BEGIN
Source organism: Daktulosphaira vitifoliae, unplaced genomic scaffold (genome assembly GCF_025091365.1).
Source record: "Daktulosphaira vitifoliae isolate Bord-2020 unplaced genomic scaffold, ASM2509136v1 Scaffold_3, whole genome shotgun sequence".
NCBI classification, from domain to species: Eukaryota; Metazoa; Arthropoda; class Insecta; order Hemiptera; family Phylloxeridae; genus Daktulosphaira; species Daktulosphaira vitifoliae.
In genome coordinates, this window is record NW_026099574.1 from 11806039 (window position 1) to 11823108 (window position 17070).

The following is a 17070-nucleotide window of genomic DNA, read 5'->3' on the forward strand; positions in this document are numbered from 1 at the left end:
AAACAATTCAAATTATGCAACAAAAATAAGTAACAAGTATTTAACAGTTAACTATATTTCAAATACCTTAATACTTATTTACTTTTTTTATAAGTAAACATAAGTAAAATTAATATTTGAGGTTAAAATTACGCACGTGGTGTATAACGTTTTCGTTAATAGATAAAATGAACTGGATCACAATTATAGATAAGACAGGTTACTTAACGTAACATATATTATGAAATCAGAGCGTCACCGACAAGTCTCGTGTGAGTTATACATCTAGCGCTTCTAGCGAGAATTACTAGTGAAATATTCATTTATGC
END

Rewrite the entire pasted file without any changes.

Source organism: Daktulosphaira vitifoliae, unplaced genomic scaffold (genome assembly GCF_025091365.1).
Source record: "Daktulosphaira vitifoliae isolate Bord-2020 unplaced genomic scaffold, ASM2509136v1 Scaffold_3, whole genome shotgun sequence".
NCBI classification, from domain to species: Eukaryota; Metazoa; Arthropoda; class Insecta; order Hemiptera; family Phylloxeridae; genus Daktulosphaira; species Daktulosphaira vitifoliae.
In genome coordinates, this window is record NW_026099574.1 from 11806039 (window position 1) to 11823108 (window position 17070).

The following is a 17070-nucleotide window of genomic DNA, read 5'->3' on the forward strand; positions in this document are numbered from 1 at the left end:
AAACAATTCAAATTATGCAACAAAAATAAGTAACAAGTATTTAACAGTTAACTATATTTCAAATACCTTAATACTTATTTACTTTTTTTATAAGTAAACATAAGTAAAATTAATATTTGAGGTTAAAATTACGCACGTGGTGTATAACGTTTTCGTTAATAGATAAAATGAACTGGATCACAATTATAGATAAGACAGGTTACTTAACGTAACATATATTATGAAATCAGAGCGTCACCGACAAGTCTCGTGTGAGTTATACATCTAGCGCTTCTAGCGAGAATTACTAGTGAAATATTCATTTATGC